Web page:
Why Amazon Is Happy They're Getting Sued

On May 18, 1998, the DOJ and 20 states would file an antitrust lawsuit against Microsoft, just like what we’re seeing right now with Amazon. The case would drag on for about 2 years and both Microsoft and the DOJ would have their own share of victories and losses, but at the end of the day, the DOJ would prevail. 

On June 7, 2000, Microsoft would officially be ordered to split up into 2 different companies. Most people thought that this was the end of it. Microsoft was a monopoly. They knew it, the DOJ knew, the whole world knew it, and now it was made official and it was time for Microsoft to face the music. Unfortunately, though, it didn’t end up playing out like this. 

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Instead, Microsoft would appeal to the Supreme Court and they would end up overturning this decision over a legal technicality. You see, the judge that was overseeing the case had regularly made statements in the media because the public wanted to stay up to date. Microsoft would end up arguing that his statements to the media suggested that he was biased against Microsoft. 

The Supreme Court would rule that the judge’s findings and conclusions were all well and good. However, due to apparent bias, his final ruling was not. As such, Microsoft would be allowed to settle. Let me put this another way. 

The DOJ literally proved that Microsoft was a monopoly in court and Microsoft still wasn’t broken up because of legal technicality that likely not even Microsoft cared about. As far as they were concerned, this was just a loophole to get out of the situation and it worked. 

why does windows 11 force people to use Microsoft Edge

Fast forward 23 years and not only is Microsoft 10 times bigger, but they’re still bundling Edge with Windows. So just because a massive case is filed against Amazon doesn’t mean anything. As far as we know, a judge could point blank rule for Amazon to be broken up and it could still go the other way. 

Until they’re broken up, they’re not. But even on the off chance that they do get broken, it probably won't matter all that much. Let me explain. 

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A lot of people seem to think that breaking up a monopoly such as Amazon is exactly the solution we need. But, in reality, this isn’t all that effective; in fact, I would argue that it’s for the most part ineffective and we’ve seen this repeatedly throughout history, starting with Standard Oil. Standard Oil was the brainchild of oil pioneer John D. Rockefeller, and it was definitely a monopoly.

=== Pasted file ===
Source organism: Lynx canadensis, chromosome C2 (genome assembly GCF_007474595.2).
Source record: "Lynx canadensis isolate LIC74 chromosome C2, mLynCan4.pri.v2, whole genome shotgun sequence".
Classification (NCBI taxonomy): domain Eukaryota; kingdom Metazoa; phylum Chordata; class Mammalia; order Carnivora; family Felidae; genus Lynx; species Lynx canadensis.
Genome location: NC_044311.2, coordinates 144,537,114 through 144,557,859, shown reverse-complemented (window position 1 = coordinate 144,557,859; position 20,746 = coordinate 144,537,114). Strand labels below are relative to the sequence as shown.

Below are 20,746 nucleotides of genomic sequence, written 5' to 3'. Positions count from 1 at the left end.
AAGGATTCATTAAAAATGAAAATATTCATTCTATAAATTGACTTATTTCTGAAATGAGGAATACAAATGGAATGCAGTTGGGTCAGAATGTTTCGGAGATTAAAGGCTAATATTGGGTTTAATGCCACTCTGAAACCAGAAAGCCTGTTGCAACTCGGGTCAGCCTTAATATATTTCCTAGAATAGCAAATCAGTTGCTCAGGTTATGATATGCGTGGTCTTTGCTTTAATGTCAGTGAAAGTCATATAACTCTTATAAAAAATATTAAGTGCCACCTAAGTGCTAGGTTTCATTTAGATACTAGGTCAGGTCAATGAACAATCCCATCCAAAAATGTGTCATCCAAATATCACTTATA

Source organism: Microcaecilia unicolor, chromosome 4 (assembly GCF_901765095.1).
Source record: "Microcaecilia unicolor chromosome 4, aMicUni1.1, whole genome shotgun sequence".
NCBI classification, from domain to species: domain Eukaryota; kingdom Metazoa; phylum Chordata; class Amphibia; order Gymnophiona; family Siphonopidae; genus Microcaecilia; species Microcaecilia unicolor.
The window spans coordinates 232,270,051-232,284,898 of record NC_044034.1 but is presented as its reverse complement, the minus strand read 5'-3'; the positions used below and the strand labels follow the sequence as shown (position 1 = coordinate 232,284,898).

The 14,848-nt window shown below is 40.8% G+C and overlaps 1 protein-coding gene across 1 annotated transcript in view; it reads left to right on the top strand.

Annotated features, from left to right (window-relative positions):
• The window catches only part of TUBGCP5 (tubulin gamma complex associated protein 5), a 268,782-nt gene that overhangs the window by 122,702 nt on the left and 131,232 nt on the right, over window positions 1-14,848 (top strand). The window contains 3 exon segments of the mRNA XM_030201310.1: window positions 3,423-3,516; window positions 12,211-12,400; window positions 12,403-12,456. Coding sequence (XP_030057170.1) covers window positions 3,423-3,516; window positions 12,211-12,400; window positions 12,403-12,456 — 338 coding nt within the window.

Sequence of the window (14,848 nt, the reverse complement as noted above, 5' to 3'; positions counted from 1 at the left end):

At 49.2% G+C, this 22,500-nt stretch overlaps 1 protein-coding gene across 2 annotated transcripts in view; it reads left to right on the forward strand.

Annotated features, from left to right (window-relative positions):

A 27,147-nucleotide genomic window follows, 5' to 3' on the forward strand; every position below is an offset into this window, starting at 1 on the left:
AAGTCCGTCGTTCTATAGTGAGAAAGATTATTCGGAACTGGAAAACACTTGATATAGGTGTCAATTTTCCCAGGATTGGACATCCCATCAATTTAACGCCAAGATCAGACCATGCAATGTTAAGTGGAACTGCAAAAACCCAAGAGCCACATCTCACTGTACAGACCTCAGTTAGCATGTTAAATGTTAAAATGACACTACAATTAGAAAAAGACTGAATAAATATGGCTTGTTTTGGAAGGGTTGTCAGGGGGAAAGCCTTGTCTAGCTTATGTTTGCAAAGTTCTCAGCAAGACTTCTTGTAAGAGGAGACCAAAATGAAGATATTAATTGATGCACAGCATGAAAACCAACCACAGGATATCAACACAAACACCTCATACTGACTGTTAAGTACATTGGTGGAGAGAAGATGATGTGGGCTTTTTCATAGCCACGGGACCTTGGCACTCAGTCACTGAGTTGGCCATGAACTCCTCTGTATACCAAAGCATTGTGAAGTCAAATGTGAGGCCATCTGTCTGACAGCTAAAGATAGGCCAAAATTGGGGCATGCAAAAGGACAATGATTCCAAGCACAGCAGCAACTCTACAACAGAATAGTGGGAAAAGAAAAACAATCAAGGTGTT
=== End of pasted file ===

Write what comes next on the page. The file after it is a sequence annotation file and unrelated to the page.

Going into the 1900s, Standard oil controlled 91% of oil production and 85% of final sales in the United States. So, in 1906, Uncle Sam decided to step in and teach Standard Oil a lesson. The case would drag on for 5 years but eventually prosecutors would get their way. 

In 1911, Standard Oil would be split up into not just 1 or 2 or even 5 companies. They would be split up into 34 separate entities. Surely, such drastic action would neutralize the company because they would have to compete against each other right? Well, it did the exact opposite. 

You see, the leaders of these companies may have had internal conflicts amongst themselves before the split up but after the split up, they were more united than ever. The situation had changed from you vs me to us vs the world. 

This was also around the time that the Ford Model T would go viral, meaning that more people needed oil than ever before. And instead of fighting over these customers, Standard Oil companies would unite and dominate and the market together. Investors would do the exact same thing. Now that the antitrust cloud wasn’t looming over Standard Oil, investors would be far more willing to invest.

 And if you don’t believe me, just look at the facts. 

In the 10 years that followed the break up, the combined value of the 34 companies didn’t just grow, it quintupled. This took Rockefeller from being a mere mortal worth $300 million to being the world’s first billionaire. 

how Rockefeller became the first billionaire

The irony of that is insane. The case that was supposed to put a decisive end to people like Rockefeller literally ended up creating the world’s first billionaire. And it just doesn’t stop right there either.